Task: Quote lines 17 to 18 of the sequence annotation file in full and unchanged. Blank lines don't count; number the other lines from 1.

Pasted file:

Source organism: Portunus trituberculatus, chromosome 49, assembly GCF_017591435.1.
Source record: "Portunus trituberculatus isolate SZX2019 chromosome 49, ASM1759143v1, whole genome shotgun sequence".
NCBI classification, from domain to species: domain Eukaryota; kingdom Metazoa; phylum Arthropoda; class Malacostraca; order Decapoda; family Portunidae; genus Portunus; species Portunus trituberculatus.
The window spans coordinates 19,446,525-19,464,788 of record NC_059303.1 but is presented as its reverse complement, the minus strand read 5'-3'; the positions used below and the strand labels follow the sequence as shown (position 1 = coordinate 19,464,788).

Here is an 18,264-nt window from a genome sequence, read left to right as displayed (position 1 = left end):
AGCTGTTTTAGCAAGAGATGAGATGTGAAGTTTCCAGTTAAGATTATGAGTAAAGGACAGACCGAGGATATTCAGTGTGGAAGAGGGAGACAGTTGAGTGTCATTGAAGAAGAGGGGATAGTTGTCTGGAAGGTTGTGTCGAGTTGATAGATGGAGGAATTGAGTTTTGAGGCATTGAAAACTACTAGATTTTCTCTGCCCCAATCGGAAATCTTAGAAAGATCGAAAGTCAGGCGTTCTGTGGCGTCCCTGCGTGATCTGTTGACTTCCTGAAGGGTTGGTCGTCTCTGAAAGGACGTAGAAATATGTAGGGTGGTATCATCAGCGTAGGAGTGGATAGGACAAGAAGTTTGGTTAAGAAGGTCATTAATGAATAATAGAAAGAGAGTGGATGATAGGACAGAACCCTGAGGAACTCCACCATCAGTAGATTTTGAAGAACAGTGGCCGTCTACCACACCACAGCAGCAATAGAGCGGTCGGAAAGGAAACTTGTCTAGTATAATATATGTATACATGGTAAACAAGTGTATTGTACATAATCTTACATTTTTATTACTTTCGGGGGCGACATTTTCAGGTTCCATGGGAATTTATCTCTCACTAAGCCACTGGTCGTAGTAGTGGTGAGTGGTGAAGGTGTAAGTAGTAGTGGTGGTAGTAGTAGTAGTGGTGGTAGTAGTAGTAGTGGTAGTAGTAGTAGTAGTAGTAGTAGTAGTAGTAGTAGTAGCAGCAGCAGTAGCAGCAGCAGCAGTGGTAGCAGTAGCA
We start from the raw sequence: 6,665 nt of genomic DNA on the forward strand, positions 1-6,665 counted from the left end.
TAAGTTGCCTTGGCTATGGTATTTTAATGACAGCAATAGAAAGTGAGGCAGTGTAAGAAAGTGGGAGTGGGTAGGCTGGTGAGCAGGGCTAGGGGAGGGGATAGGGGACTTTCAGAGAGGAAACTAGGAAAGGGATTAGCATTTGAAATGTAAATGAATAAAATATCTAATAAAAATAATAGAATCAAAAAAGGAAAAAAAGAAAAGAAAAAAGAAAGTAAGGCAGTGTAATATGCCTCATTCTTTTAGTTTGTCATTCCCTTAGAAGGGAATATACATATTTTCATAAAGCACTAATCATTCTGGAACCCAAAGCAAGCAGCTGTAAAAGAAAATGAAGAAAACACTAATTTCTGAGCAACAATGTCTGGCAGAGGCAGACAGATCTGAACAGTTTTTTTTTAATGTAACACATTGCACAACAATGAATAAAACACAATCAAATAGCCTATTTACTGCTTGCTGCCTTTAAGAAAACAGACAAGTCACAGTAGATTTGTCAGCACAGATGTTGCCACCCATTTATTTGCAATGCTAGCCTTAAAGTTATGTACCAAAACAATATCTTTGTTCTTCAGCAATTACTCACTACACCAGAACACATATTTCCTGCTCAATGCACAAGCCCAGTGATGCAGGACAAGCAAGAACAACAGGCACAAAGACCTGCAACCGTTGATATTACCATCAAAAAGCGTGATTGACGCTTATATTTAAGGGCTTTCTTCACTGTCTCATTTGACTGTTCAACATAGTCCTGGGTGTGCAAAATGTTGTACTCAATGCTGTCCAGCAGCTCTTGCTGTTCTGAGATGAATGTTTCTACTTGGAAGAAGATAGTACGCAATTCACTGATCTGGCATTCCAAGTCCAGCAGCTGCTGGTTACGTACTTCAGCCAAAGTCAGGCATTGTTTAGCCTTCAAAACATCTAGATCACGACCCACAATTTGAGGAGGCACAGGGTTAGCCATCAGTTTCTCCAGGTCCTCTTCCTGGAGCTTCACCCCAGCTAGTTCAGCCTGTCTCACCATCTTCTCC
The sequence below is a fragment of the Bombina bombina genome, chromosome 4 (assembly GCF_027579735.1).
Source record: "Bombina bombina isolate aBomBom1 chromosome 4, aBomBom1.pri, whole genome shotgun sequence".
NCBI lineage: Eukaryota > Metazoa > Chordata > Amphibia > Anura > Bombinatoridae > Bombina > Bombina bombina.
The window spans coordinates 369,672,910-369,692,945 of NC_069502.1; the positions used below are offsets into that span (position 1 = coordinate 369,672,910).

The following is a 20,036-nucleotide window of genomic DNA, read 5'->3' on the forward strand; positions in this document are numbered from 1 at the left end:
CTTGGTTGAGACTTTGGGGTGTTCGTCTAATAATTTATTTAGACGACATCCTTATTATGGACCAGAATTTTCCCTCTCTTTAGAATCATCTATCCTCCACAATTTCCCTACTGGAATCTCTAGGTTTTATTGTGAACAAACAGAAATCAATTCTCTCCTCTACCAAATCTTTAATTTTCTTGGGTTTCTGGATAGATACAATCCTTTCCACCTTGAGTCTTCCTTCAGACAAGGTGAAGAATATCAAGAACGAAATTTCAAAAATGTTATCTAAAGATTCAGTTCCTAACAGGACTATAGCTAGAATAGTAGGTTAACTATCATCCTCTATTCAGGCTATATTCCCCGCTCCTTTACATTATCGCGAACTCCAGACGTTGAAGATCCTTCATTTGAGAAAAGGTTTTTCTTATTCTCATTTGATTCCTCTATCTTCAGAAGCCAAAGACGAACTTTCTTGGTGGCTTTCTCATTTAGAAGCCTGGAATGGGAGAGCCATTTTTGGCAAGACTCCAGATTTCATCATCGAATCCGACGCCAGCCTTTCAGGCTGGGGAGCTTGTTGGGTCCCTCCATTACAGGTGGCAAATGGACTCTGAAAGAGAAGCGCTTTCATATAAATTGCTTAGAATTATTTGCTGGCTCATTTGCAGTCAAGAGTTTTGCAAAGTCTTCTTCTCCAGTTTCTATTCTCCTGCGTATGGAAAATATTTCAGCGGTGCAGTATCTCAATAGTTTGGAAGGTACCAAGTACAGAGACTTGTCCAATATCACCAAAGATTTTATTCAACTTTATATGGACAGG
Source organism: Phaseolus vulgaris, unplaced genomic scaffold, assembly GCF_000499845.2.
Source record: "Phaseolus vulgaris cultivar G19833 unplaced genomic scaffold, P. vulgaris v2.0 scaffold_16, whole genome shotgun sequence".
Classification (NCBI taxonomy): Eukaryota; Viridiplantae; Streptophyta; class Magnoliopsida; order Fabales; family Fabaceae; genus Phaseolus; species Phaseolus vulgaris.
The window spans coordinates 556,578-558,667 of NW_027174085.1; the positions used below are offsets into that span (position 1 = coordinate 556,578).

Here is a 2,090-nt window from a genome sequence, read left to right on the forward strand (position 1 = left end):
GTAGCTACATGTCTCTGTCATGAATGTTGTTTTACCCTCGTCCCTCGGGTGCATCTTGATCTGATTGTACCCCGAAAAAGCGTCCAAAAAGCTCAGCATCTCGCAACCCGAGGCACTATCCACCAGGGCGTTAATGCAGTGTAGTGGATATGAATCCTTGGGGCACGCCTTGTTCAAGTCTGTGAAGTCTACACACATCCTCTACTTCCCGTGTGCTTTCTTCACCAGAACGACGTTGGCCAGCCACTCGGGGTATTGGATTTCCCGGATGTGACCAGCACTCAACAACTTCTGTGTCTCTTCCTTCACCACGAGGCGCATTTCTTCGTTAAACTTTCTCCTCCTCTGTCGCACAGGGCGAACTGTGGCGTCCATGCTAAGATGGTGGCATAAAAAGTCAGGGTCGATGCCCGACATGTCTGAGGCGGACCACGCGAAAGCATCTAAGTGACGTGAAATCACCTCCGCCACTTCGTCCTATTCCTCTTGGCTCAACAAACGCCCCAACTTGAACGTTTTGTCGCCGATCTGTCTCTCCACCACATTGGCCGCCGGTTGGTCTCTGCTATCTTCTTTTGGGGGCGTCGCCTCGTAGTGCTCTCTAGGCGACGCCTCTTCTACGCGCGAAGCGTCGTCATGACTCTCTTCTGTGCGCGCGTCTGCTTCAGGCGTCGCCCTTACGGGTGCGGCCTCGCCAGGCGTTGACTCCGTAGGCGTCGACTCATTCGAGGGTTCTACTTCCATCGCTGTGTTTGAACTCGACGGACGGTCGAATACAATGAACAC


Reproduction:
Classification (NCBI taxonomy): Eukaryota; Viridiplantae; Streptophyta; class Magnoliopsida; order Fabales; family Fabaceae; genus Phaseolus; species Phaseolus vulgaris.
The window spans coordinates 556,578-558,667 of NW_027174085.1; the positions used below are offsets into that span (position 1 = coordinate 556,578).